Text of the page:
Stress is an occupational hazard in nursing, and it commonly causes literal headaches. While the toughest of nurses can “shrug off” some of these bouts, migraines are not so easy to set aside. A migraine can be either moderately or incredibly painful headache akin to a throbbing or thumping sensation. It could cause nausea, vomiting or temporary sensory episodes (aura) where you develop blind spots or see flashing lights. Depending on the severity, it can either last a few hours or a couple of days. At worst, you may find yourself physically incapable of doing the most basic tasks, let alone your nursing work. If you find yourself having recurring bouts of migraine, something must be done. In this article, we will go over common strategies used by nurses to treat or mitigate migraine episodes.
Your dietary habits can actually worsen your migraines, if you are not careful. Developing positive eating habits and keeping track of what you eat can go a long way. For example, you want to eat around the same time every day. Whether you eat breakfast and lunch or just brunch, stick to a consistent routine. This lets you avoid skipping meals, which commonly causes migraines. You also want to avoid foods that cause your migraines. Examples include cheese, caffeine, chocolate, wine. MSG, aspartame and more. Try cutting them from your regular diet to see what happens. You can also write down what you ate before a migraine bout, in order to identify foods that are personal migraine triggers for you.
Working through a migraine is the perfect way to make things worse. The moment you feel it coming, you want to give yourself a minute to take a breath (if possible.) Since migraines make you more sensitive to light and sound, try finding a dark and quiet place to sit down. If you can, it is highly recommended that you sleep as well. Putting on either an ice pack or a hot compress is another way to ease the nerves. Ice packs will dull the pain while hot compresses can relax your tensed up muscles. In lieu of this, you can take a hot or cold shower. Consider taking a moderate amount of caffeine. In small doses, caffeine can reduce the pain or strengthen the effects of your pain killers. Be sure not to take too much, since that can either lead to withdrawal headaches or ruin your sleep schedule.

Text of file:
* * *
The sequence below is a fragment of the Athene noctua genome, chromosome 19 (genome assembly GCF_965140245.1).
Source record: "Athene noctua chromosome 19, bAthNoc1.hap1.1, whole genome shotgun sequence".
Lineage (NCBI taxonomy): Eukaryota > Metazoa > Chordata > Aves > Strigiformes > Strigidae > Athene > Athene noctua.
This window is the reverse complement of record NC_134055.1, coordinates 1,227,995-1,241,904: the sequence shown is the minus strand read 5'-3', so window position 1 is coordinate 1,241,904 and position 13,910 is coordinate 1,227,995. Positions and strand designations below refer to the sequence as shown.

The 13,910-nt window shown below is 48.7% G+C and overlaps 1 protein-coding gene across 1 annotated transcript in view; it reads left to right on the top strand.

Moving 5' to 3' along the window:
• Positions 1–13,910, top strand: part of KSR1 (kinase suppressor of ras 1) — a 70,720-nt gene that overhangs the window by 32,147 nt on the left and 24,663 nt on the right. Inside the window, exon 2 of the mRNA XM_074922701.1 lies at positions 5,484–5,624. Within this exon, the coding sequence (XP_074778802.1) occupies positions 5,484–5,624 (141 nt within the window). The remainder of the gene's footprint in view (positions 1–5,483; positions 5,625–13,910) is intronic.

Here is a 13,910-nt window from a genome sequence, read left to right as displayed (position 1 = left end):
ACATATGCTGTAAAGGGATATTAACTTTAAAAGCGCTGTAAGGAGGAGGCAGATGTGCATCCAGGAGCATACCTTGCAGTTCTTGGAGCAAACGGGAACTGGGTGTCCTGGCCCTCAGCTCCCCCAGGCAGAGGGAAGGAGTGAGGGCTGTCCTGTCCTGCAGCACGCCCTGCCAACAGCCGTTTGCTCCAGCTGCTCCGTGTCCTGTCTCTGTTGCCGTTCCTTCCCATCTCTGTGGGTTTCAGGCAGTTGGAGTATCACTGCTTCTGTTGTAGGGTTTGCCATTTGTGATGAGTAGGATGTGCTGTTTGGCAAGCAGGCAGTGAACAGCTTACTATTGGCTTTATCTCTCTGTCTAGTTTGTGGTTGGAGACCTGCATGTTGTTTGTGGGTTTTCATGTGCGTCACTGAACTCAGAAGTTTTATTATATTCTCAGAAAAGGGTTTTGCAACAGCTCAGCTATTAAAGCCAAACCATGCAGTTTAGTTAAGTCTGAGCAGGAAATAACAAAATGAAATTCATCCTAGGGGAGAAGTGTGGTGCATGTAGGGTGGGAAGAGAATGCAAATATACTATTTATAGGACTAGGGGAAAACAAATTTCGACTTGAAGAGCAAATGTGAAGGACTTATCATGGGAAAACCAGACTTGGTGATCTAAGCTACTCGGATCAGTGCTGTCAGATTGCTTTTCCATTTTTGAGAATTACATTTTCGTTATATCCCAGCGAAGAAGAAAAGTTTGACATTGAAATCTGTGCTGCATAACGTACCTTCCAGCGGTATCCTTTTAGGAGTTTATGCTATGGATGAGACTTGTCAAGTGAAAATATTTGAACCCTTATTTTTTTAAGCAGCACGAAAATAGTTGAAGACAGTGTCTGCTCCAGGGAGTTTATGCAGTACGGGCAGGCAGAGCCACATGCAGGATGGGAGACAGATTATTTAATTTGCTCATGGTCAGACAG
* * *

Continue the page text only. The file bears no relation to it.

Studies have shown that obesity can lead to chronic headaches. Going on a diet and exercise routine is a powerful way to combat migraines and has its own host of benefits. For example, physical activity releases endorphins and other chemicals that block out pain signals to your brain, as well as depression and anxiety. Just be sure to stick to moderate exercise, since more intense routines can exacerbate your headaches. Walks, yoga and swimming are just a couple of good examples.
Lack of sleep is another common migraine trigger or irritant. If you are having a hard time getting rest, you want to look into improving your sleep hygiene. Practicing good sleep hygiene simply means placing yourself in the best position to sleep. The first thing you want to do is set a consistent sleep schedule. If you rest at certain times every day, you can sleep and wake up automatically. Be warned that naps longer than 20 to 30 minutes can often mess up your sleep cycle. Be careful with what you consume before bed as well. Midnight snacking, alcohol, caffeine, nicotine and heavy meals can all ruin your sleep if you are not careful.
The next suggestion may be a bit challenging for some of you, but you want to remove your electronics for at least 30 minutes before your bedtime. Since technology stimulates your brain, it makes it harder for you to fall asleep and cuts your sleep duration as well. Finally, you want to create a calm and relaxing environment for yourself. Sleep in a dark and comfortable environment with minimal distractions. If you must, you can set some calming music or read a book before you go to bed.
Heavy smoking or being around people who smoke can often trigger migraines. As such, you want to cut down on your nicotine intake. Suddenly cutting off smoking entirely may lead to even worse headaches, so you want to gradually wean yourself from cigarettes instead. Gradually reduce how many cigarettes you take by the day or the week if you must. If possible, contact your doctor to see if you can join an intervention program or get on medication.
What causes a migraine can vary greatly, from person to person. To find out your own personal triggers, you want to keep track of your headaches with a diary. Record every detail, including when it happened, accompanying symptoms, how long it lasted and the severity of the pain. Try identifying potential triggers as well. Certain foods, stress, lack of sleep, whether or not you are on your period and smoke are just a handful of common causes.
Personal lifestyle changes can go a long way, but sometimes it is not enough. If you have done your best but if severe or disabling headaches persist for one to two months, you are best off consulting your doctor, physician or other HCP. They should be able to provide you with prescription medications that will help mitigate the pain. There are also other medications, like hormone replacement pills or birth control, that could potentially cause migraines. If you are on either of those medicines, you can consult your doctor about this.
Nursing is a stressful job and stress happens to be one of the main catalysts for migraines and various other headaches. That does not mean we should give up or consign ourselves to a career of pain. There are many proactive lifestyle decisions and changes as preventative measures. None of these are instant solutions, but they can go a long way if you commit to them long term. Ultimately, finding that balance between your hectic professional life and peace is key to all of this. Not only will you prevent migraines, but you will find a greater sense of work life satisfaction.